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Brooklyn’s Bedford-Union Armory was built more than a century ago to train our National Guard. These days, it’s on the front lines of a very different kind of battle. In recent months, the armory has become the latest symbol of the growing homelessness...

How to solve the latest armory controversy—and prevent others

Brooklyn’s Bedford-Union Armory was built more than a century ago to train our National Guard. These days, it’s on the front lines of a very different kind of battle. In recent months, the armory has become the latest symbol of the growing homelessness...

How to solve the latest armory controversy—and prevent others

Brooklyn’s Bedford-Union Armory was built more than a century ago to train our National Guard. These days, it’s on the front lines of a very different kind of battle.

In recent months, the armory has become the latest symbol of the growing homelessness and housing crises, and of the city’s inability to address them.

The city has proposed converting the historic structure into mixed-use residential, community and commercial space with luxury condominiums and only a fraction of the units set aside for affordable housing for Crown Heights residents. As with countless other proposals across the five boroughs, a private developer would build both public and private amenities at the site.

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The problem is that this does little to help communities of color in an area struggling with rising rents and costs of living. Some Crown Heights families see this plan as another sweet deal for real estate that ignores the community’s critical affordable housing needs.

The armory is one of thousands of city-owned parcels throughout the city. In an ideal world, the city would manage these lands like a community land trust, developing and utilizing them only for purposes that support the public. But that hasn’t been the case.

What we’ve seen is a willingness to hand public property over to private developers in exchange for affordable housing requirements that are modest at best. This has not helped address the housing crisis, while further altering the character of neighborhoods with scant input from the community. Now, the armory is poised to become yet another example of this failed policy.

A community-led land trust could be the solution. By transferring properties like the armory into community-controlled trusts, we can ensure permanent affordable housing and space for businesses that local communities need. The current real estate market is pushing out not just renters but also important grocery stores, health clinics, small businesses and community-based organizations. Community land trusts could help turn that tide with affordable commercial rents that could still subsidize affordable housing.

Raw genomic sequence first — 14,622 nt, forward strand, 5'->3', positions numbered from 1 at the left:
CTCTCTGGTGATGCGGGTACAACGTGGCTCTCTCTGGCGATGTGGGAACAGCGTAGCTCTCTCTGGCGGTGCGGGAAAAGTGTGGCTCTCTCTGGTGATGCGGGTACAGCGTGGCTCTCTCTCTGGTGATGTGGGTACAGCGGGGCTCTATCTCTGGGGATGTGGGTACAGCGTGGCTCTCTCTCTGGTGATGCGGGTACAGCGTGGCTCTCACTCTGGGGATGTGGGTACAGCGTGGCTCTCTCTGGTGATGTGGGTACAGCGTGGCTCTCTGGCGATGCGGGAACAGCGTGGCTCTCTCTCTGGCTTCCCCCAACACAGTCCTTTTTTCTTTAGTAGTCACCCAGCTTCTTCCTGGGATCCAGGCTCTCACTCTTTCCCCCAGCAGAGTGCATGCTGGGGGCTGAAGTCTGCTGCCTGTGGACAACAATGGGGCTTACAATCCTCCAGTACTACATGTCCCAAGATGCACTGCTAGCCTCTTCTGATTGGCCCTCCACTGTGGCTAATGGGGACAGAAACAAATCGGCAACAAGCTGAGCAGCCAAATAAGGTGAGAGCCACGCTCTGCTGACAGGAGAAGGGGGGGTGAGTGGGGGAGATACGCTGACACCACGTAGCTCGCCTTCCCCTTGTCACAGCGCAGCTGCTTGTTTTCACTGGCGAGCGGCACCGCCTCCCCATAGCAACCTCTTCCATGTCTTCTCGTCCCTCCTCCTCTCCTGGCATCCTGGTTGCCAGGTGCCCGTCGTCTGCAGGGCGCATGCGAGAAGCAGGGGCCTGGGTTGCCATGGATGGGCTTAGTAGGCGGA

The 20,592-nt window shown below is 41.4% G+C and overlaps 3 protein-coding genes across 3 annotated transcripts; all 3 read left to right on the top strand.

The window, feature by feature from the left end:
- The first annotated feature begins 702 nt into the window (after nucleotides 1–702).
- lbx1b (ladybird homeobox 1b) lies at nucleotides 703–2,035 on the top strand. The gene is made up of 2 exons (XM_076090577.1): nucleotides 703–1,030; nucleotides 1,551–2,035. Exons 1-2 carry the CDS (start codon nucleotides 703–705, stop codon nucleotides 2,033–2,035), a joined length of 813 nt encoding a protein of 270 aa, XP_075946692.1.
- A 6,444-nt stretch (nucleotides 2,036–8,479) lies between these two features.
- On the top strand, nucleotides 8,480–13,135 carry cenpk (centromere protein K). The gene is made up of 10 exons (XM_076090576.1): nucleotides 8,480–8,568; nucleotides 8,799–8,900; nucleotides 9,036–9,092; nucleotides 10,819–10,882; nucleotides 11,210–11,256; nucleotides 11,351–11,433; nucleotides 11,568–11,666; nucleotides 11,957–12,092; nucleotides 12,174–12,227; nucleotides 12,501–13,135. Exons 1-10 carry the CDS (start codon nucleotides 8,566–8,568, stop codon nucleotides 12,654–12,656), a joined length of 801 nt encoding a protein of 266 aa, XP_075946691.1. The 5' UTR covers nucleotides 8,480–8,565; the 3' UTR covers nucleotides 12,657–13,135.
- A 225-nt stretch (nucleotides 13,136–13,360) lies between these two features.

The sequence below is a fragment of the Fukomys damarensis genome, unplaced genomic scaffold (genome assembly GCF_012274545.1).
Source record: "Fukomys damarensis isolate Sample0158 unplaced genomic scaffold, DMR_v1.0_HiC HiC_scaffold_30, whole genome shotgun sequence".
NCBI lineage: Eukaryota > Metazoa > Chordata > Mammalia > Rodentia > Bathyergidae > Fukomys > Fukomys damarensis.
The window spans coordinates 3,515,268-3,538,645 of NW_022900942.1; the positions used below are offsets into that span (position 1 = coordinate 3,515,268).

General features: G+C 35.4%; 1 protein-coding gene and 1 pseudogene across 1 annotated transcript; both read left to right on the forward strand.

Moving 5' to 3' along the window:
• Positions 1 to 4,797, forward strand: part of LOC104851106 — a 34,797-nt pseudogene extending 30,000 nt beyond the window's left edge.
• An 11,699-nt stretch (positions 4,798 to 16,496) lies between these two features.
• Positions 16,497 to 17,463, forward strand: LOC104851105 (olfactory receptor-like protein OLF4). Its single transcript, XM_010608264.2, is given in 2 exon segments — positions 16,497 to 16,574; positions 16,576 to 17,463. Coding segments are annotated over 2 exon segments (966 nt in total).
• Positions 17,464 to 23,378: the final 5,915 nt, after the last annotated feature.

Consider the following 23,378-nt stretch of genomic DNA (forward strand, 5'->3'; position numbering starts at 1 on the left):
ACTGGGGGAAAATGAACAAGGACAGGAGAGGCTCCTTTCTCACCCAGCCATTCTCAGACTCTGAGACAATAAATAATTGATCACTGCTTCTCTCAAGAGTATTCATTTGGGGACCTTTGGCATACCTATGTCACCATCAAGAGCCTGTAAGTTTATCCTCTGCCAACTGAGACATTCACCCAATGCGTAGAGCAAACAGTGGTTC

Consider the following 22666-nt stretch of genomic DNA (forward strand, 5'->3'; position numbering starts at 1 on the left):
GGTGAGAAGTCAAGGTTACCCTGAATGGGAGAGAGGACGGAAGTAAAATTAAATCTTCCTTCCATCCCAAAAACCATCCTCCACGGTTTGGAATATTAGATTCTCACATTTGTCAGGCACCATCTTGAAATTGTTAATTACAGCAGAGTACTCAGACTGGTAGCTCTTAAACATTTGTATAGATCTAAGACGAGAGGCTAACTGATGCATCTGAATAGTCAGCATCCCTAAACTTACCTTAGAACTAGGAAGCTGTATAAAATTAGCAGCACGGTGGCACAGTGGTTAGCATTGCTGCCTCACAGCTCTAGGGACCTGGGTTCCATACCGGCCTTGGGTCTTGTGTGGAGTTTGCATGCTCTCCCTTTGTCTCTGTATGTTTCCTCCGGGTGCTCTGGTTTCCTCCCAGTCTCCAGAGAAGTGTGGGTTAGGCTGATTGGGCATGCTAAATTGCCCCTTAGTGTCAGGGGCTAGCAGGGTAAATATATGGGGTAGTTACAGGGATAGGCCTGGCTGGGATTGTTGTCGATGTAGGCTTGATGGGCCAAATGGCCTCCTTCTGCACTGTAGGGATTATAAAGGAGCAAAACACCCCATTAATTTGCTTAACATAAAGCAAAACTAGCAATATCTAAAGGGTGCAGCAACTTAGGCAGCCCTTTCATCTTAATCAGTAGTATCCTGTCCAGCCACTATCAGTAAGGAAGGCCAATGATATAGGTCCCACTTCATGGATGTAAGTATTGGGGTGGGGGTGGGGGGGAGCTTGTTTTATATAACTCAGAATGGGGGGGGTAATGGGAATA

This would give increasingly marginalized long-term residents in gentrifying communities a greater stake in their neighborhood. Because these trusts are community-led, Crown Heights families would decide what, if any, kind of housing should be created at the armory.

More importantly, it would offer an alternative style of development in this city that is geared more towards low-income and “workforce affordable” housing than the kind of luxury development that has radically changed the character of countless neighborhoods. Whether these land trusts are developed for housing or mixed use, the benefit should be primarily provided to the community and its residents.

To get this program off the ground, the city’s Department of Housing Preservation and Development could use the Bedford-Union Armory as a test case. The de Blasio administration's private development proposal is too controversial to move forward, with so many in Crown Heights and surrounding neighborhoods vocally opposed.

That’s why City Hall should immediately start working with local community activists and elected officials to propose a Bedford-Union Armory community land trust. State Attorney General Eric Schneiderman’s $5 billion settlement with Goldman Sachs sets aside $30 million for land banks and land trusts; this money could be used to start the armory's trust and others like it. We can identify additional state and federal funds to assist these trusts in rehabilitating housing and building other necessary services.

I have experience with community land trusts and know they can work. In part because of my work with the council, the city decided earlier this year to put out a request for expressions of interest to seriously consider them as a useful model for the future.